Dad goes missing after being out fishing on his boat with the family dog. The boat’s still there, as is the dog, but Dad’s never to be heard from again. Protagonist Hannah Legare is still messed up from this chain of events, and it’s no wonder. But it makes for a great opener to Katie Crouch’s Men and Dogs.
Here’s something I really liked about this novel: For once, the protagonist who generally does not have their shit together and is cheating on their spouse and is hard to pity is a woman. I’m getting a bit tired of reading about men who cheat on their wives, drink too much and think too much about their selfish existence. It was refreshing to see such a flawed female act so terribly ballsy and ballsily terrible. (Here’s another book I recently talked about where the woman is the cheater.)
After all, isn’t one of the joys of reading to see people do things you wouldn’t do? Hannah gets a nail jammed in her head, just barely skirting death when she attempts to drunkenly scale her San Francisco apartment. She’s trying to break in and find her husband who’s kicked her out. She falls, and everything is not OK. She’s forced by her husband and mother to spend some time back home in Charleston, sorting her life out.
I’ve never been divorced, or married for that matter, but I have spent some time in my adult years sorting my life out while camped at my childhood home. And whether it’s just the removal from your everyday or the town you grew up in that brings you back to your roots, or simply the motivation to “figure it out” so you can get out of your parents house, it can be a surprisingly good move. If you are recently laid off or just graduated college with no job offers yet, breathe a sigh of relief. A lot of us have moved back in with our parents at some point out of necessity. If you’re lucky enough to have parents you can co-habitate with peacefully, there’s an emotional bonus in addition to the free rent that can turn your jail sentence into a holiday.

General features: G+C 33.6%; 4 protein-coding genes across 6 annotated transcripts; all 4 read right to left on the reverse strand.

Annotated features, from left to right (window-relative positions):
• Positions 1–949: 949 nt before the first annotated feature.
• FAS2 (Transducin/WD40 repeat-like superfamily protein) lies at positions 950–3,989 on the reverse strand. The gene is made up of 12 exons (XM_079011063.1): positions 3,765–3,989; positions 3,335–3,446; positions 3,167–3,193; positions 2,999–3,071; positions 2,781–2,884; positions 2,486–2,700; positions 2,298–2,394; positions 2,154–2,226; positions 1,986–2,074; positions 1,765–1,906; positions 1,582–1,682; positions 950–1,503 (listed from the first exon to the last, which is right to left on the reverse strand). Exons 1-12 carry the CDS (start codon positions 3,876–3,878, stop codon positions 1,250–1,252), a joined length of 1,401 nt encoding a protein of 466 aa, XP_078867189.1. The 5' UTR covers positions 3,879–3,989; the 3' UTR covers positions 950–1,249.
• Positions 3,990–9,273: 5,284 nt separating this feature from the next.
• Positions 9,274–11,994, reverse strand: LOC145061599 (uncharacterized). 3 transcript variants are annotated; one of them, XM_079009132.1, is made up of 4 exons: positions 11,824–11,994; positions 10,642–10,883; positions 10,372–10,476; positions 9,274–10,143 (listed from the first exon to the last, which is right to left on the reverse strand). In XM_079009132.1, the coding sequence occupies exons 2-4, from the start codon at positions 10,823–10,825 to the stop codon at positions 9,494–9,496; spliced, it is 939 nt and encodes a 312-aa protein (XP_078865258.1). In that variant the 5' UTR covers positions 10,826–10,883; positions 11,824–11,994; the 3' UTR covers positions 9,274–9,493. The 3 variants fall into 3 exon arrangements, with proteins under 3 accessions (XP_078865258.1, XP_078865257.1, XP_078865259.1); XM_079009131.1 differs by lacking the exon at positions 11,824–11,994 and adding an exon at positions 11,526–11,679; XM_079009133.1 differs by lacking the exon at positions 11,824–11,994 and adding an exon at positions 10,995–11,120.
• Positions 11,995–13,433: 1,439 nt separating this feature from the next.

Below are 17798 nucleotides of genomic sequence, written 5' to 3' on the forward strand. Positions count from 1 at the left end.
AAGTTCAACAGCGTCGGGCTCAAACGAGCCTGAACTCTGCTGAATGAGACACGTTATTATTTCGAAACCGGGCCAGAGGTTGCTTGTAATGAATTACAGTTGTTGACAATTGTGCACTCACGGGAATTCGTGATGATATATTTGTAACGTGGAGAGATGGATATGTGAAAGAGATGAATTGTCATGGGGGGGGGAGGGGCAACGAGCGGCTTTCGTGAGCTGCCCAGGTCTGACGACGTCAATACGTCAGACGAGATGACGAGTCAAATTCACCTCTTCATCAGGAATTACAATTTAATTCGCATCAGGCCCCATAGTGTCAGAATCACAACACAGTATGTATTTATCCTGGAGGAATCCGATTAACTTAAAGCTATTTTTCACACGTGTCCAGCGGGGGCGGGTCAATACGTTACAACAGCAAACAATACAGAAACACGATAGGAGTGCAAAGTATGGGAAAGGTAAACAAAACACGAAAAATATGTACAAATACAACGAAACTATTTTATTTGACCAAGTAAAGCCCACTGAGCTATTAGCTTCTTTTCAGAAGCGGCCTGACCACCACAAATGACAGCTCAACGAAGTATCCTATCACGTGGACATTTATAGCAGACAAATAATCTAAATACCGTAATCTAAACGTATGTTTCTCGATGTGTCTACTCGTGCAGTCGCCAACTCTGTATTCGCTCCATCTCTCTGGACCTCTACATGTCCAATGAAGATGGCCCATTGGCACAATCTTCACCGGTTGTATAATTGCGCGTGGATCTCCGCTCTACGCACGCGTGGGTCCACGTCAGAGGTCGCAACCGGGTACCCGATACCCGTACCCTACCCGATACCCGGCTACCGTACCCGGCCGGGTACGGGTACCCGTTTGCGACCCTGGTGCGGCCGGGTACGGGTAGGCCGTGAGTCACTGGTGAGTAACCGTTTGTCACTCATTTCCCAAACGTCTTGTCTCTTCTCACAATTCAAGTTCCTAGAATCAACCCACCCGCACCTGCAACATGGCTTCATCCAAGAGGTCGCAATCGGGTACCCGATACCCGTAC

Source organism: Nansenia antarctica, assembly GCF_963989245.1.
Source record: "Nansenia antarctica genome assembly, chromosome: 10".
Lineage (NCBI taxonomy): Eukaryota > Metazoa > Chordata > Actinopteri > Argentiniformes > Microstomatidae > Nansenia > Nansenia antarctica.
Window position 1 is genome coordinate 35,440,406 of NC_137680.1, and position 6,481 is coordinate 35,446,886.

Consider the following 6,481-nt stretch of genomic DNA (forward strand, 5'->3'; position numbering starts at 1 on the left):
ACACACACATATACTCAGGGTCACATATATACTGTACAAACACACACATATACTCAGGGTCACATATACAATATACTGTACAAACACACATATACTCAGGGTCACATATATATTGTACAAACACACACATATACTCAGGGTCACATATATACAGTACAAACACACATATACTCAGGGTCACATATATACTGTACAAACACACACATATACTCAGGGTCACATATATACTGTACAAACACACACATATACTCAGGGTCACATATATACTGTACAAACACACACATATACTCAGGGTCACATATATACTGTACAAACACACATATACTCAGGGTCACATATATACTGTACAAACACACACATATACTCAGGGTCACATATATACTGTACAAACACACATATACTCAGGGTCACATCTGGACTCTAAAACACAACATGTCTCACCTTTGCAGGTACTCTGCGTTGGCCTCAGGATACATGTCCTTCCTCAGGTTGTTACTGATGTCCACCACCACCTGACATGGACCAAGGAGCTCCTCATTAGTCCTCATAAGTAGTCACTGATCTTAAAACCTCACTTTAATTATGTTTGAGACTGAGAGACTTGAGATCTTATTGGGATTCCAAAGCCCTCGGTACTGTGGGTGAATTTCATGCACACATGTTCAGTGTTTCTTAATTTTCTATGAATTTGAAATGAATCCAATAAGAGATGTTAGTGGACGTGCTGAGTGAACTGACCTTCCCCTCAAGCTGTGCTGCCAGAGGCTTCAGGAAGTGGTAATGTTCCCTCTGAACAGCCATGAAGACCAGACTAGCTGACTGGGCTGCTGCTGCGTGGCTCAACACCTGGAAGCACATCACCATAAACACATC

But for Hannah, moving in to her step-dad’s old-fashioned, mostly empty mansion in a proper Charleston neighborhood brought her back to a time she had tried to forget. It was filled with first love, rebellion and the same anger and confusion she still feels after all these years about her father’s disappearance. The difference is, on this visit home, she finally starts to sort through those feelings.
I can officially recommend this book as a good beach read after tearing through it on the beach last weekend.
Gigglers: I’m not going to seek out the newest hardcovers and tell you whether or not to buy them. And while not the Sunday Review, this Sunday blog will explore my brilliant and fascinating thoughts about books. Please use the comments section to share your own thoughts on this book, or whatever you’re reading.
Images via Hachette Book Group